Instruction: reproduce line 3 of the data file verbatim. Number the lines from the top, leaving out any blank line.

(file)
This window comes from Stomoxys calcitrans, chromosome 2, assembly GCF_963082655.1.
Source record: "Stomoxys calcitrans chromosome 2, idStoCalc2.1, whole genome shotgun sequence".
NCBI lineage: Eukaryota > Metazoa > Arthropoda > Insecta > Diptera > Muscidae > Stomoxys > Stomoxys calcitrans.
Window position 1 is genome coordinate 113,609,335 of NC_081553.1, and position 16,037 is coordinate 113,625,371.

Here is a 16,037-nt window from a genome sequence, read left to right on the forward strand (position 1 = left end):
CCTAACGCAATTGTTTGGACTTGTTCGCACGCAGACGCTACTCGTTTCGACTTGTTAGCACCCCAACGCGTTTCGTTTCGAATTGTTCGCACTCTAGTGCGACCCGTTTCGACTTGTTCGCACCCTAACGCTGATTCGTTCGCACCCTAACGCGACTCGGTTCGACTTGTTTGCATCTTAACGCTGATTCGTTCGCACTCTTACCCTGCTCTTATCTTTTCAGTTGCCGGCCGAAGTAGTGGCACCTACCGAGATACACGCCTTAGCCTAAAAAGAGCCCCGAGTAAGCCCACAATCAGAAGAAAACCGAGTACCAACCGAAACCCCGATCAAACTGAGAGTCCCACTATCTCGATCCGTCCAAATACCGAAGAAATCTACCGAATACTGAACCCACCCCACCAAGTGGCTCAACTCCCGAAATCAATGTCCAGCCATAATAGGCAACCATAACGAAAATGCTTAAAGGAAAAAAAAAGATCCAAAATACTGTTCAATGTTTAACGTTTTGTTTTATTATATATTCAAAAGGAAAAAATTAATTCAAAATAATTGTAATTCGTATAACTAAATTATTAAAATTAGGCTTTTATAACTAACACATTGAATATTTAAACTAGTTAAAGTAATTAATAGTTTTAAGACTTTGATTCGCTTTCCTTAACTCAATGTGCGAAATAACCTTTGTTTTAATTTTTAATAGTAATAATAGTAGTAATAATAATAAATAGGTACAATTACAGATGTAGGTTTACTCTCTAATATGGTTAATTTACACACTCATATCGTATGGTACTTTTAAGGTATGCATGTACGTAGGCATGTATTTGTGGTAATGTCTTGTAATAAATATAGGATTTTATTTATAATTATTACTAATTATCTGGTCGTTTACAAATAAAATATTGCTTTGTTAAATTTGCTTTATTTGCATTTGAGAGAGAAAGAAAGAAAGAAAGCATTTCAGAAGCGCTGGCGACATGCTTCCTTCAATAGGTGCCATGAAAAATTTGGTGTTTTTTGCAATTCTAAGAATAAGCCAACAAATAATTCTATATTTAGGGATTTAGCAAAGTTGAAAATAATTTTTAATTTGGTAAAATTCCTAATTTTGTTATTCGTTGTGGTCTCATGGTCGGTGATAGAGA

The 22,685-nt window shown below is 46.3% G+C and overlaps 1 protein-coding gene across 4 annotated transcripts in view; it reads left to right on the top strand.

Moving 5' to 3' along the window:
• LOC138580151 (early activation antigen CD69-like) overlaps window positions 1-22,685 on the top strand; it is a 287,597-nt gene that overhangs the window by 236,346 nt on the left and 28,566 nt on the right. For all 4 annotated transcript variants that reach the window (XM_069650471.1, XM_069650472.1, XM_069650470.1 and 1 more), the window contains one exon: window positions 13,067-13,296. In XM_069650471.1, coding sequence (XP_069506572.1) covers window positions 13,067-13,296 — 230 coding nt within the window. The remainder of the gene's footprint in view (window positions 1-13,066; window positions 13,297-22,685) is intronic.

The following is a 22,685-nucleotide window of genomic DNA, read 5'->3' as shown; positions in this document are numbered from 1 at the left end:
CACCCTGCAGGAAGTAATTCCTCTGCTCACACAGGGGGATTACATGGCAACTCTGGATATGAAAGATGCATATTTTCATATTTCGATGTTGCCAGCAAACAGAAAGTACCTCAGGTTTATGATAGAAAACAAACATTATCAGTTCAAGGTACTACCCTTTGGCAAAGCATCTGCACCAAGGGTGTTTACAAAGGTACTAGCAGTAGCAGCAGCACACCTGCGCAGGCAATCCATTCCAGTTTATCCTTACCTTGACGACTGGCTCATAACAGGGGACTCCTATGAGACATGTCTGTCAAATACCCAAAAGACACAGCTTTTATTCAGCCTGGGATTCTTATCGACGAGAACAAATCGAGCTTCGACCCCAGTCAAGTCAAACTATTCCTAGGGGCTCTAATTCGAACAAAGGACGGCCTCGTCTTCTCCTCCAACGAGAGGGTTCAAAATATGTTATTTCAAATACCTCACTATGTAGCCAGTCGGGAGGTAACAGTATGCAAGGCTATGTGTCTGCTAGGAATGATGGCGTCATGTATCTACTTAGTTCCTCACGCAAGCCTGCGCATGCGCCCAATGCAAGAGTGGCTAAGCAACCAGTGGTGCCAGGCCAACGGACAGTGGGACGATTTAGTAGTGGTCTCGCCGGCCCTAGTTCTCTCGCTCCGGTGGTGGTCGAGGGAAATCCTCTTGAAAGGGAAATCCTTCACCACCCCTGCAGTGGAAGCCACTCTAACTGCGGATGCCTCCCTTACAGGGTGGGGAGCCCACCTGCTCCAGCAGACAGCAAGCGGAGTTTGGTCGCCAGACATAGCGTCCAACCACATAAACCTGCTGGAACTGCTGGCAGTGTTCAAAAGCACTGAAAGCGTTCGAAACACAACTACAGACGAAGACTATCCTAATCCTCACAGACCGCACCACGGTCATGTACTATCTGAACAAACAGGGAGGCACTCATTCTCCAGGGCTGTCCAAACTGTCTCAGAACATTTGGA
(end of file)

NCBI lineage: Eukaryota > Metazoa > Arthropoda > Insecta > Diptera > Muscidae > Stomoxys > Stomoxys calcitrans.